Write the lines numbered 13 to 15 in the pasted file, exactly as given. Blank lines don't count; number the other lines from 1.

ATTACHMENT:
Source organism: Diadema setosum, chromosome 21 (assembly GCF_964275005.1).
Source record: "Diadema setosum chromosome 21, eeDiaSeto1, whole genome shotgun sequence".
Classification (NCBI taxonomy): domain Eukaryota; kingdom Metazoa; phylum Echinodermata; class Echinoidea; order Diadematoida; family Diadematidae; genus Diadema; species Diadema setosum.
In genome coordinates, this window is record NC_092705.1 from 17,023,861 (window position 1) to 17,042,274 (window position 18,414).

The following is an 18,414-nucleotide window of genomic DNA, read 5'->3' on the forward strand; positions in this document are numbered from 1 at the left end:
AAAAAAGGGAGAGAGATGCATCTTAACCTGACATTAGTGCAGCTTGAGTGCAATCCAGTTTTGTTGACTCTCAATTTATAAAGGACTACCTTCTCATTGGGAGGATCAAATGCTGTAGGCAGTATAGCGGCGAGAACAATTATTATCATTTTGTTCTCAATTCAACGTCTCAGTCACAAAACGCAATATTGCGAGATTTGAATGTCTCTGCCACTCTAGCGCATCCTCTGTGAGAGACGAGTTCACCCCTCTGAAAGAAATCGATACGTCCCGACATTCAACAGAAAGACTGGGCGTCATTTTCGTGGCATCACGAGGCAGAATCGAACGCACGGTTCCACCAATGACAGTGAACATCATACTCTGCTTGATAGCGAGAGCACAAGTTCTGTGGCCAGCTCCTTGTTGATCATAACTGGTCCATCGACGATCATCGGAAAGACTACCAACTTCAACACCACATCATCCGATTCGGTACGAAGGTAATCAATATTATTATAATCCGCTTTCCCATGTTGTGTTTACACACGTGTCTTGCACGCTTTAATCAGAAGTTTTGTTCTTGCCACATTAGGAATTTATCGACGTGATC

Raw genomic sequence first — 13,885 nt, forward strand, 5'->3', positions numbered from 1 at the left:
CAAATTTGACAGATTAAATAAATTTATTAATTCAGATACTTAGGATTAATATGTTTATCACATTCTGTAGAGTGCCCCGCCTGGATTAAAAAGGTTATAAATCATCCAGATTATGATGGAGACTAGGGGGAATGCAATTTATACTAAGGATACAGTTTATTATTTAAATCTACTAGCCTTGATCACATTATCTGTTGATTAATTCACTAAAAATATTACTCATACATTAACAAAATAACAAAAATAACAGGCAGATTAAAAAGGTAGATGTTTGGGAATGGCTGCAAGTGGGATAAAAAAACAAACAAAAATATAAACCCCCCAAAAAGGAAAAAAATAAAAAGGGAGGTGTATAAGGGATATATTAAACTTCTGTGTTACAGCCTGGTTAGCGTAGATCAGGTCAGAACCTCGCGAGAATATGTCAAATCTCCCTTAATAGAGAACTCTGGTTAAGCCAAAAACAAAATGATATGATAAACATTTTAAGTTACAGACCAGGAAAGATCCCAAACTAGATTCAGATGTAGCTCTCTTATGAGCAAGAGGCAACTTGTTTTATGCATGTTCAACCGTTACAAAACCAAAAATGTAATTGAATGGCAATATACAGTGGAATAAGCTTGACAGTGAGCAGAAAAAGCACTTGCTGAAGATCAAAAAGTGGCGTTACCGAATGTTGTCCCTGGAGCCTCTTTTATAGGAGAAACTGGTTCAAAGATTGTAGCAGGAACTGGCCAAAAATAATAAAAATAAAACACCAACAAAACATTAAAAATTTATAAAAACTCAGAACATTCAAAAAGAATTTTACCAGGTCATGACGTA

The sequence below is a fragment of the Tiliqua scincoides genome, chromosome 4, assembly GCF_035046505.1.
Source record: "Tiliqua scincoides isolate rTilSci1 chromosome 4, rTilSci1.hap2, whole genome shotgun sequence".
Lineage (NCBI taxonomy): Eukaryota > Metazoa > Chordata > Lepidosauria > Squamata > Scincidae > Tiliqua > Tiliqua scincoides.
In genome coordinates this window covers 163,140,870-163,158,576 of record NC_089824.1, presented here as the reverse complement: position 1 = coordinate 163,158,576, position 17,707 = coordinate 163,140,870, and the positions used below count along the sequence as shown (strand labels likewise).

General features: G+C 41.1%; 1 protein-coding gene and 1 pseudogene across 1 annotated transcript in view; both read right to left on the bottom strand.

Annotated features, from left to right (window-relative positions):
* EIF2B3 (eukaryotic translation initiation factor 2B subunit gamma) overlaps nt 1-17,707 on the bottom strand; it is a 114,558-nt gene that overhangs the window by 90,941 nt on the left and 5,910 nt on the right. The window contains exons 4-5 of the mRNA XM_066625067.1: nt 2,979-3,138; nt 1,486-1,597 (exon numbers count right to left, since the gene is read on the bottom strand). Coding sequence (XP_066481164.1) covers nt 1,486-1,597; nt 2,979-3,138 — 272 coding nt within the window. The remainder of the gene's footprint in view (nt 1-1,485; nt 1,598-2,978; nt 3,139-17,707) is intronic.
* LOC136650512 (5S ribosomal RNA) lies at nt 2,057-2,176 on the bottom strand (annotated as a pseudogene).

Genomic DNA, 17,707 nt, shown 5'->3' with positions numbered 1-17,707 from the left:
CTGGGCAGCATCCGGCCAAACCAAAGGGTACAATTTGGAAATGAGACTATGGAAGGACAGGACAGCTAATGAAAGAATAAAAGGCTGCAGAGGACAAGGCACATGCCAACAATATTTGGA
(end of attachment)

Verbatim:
General features: G+C 41.1%; 1 protein-coding gene and 1 pseudogene across 1 annotated transcript in view; both read right to left on the bottom strand.

Annotated features, from left to right (window-relative positions):
* EIF2B3 (eukaryotic translation initiation factor 2B subunit gamma) overlaps nt 1-17,707 on the bottom strand; it is a 114,558-nt gene that overhangs the window by 90,941 nt on the left and 5,910 nt on the right. The window contains exons 4-5 of the mRNA XM_066625067.1: nt 2,979-3,138; nt 1,486-1,597 (exon numbers count right to left, since the gene is read on the bottom strand). Coding sequence (XP_066481164.1) covers nt 1,486-1,597; nt 2,979-3,138 — 272 coding nt within the window. The remainder of the gene's footprint in view (nt 1-1,485; nt 1,598-2,978; nt 3,139-17,707) is intronic.